Tuesday, 24 April 2012
Holland in Tulip Time: Palais Het Loo - the gardens
We're off to Venlo today. If traffic cooperates it is approximately a 2 1/2 hour ride. But we'll take all day. How come? Because we'll make a couple of stops, you silly thing. If there are gardens along the way (more or less, along the way that is) why ever wouldn't we.
Our first stop: the Palais Het Loo, in Apeldoorn.
Some background history: When Prince Willem III of Orange-Nassau was named Stadtholder of Gelderland in 1672, he received the hunting rights to the Veluwe. First a house was adapted for use as a hunting lodge, and then in November 1684 he bought the castle Het Loo. Covering 650 hectares of parkland and 11,000 hectares of forest and countryside, there was ample space to construct a country palace and hunting seat for Willem III and his wife, Mary II, a Stuart. Invading England in November 1688, he won the crown of England, Ireland, and Scotland. From 1689 he reigned as William III over England and Ireland, and in Scotland as William II. There's more information here.
At Het Loo, as with other 17th- and early 18th- century formal gardens (think of the better known landscaping of the palace gardens at Versailles by Le Nôtre at a slightly later period, 1699 - 1710) it was expected that there would be a harmonious interplay of plants, shrubs, water features, statuary, and architectural elements. Nature, but nature controlled by the hand of man. Parterres, low boxwood hedges, formed elaborate, symmetrical patterns with the space between covered with gravel and carefully selected plants.
It was in 1970 that the decision was made to turn the palace into a national museum; in 1974, to remove additions made to the palace in the 19th- and 20th-century, returning the exterior to its original state. That necessitated the reconstruction of the garden, given the unity of the total design. The comprehensive restoration took seven years, from 1977 to 1984. - adapted from "Het Loo, Palace and Gardens'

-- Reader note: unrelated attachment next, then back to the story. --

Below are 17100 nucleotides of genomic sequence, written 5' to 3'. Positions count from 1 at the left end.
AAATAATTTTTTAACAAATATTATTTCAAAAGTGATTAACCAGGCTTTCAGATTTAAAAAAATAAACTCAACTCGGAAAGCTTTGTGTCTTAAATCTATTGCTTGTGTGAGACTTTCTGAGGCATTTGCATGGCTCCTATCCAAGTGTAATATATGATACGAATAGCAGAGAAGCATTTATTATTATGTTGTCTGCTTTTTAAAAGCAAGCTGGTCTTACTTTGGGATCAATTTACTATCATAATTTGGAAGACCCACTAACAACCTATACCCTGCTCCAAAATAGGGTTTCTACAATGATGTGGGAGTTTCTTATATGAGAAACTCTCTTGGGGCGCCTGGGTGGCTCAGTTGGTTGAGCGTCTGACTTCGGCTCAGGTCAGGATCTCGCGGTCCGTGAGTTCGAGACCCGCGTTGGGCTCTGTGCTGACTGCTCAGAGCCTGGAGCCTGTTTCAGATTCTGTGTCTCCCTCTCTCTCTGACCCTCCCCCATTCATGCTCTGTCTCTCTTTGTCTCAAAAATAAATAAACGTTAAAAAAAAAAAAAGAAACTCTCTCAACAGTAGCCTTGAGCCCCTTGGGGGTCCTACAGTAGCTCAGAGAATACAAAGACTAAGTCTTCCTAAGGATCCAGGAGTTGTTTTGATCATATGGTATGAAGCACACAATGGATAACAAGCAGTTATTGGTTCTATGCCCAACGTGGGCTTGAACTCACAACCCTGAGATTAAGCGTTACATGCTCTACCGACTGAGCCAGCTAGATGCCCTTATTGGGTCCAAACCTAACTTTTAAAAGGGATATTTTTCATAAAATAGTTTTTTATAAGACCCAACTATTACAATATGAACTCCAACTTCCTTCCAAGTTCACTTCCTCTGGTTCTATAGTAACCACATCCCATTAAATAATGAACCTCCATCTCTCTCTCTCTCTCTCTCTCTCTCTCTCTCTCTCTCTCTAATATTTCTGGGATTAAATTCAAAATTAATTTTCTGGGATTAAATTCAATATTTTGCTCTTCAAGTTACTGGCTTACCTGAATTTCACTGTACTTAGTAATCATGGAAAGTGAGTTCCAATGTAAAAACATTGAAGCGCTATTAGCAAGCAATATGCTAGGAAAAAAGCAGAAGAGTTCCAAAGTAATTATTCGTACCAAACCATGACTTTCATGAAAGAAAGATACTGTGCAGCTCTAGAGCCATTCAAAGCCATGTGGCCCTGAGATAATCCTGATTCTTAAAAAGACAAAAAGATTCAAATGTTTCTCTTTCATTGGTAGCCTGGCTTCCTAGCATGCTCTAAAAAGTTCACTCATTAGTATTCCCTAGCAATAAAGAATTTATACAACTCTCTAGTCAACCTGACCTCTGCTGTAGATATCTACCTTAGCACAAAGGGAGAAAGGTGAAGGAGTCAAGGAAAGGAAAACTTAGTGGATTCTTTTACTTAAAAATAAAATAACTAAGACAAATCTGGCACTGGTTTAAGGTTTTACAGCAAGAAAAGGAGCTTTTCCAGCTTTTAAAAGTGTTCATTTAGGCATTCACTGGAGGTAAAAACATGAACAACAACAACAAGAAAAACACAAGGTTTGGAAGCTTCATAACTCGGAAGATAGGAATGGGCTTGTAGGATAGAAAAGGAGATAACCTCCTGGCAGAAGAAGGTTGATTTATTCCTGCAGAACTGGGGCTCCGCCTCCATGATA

All parking is at some distance from the palace, and there is
a long walk up the drive between two double rows of beech trees
creating a paired allée to either side. Glimpse the palace beyond.
The gardens are reached from the lower level of the palace through a passage under the terrace.
A view of the main garden, showing the somewhat severe geometry of the design, symmetry of boxwood hedges and parterres, exquisite statuary and water features. There are eight square parterres, in a double row of four pairs. The inner four are parterres de broideries with elaborate embroidered designs while the outer four are green parterres, closely clipped turf edged with tidy boxwood hedges, very neat. All the parterres are bordered by plates-bandes, narrow beds of flowering plants and pyramids of trimmed yew and juniper between more boxwood hedges.
To the right, crisply trimmed parterres and a splendid berceau covered with hornbeam,
Carpinus betulus. From the French word for a baby's hooded craddle, berceau provided
the ladies with a sheltered cloister where they could walk and enjoy the gardens out of the sun.
There are a number of tubbed specimen plants. Later in the year when the weather is mild
and more settled it will be orange and lemon trees. Today, there are numerous bay laurel.
Inside the berceau, an inviting walkway suggests a quiet stroll.
From within the berceau a view out into the garden.
Frontispiece from Hortus Floridus by Crispijn van de Passe the younger, published in 1614.
The second generation of a famous family of Dutch artists, van de Passe's work displayed, and
encouraged, the Dutch passion for bulbs. A close look reveals the flowers of tulips, hyacinths,
daffodils, and crown imperial, while a luxurious berceau encloses three sides of the garden.
The Queen's Garden, sheltered by the palace walls and overlooked by her apartments.
Really, the best way to appreciate a parterre is from above. By the 17th century this
style of garden was well established, as it originated in 15th-century French gardens.
The elaborate scrolling, embroidery-like parterres en broderie of Willem III and Mary's
time were appearing in the 17th-century baroque garden à la française, or knot gardens.
The King's Garden or Upper Garden features a spectacular fountain spouting water more than 40 feet into the air. When it was originally built the water came from miles away in Asselt and Orden, sites especially purchased for their high ground that would provide the pressure to power the water jets. The water table has since lowered, and today the water features at Het Loo are a closed system.
Tour Comments: It drizzled. The weather even spat some small hail at us. Who cares, we're here at Het Loo, transported back in time to the days when royal gardens were, well, royal.
Back to the main Diary Page
Back to the main Diary Page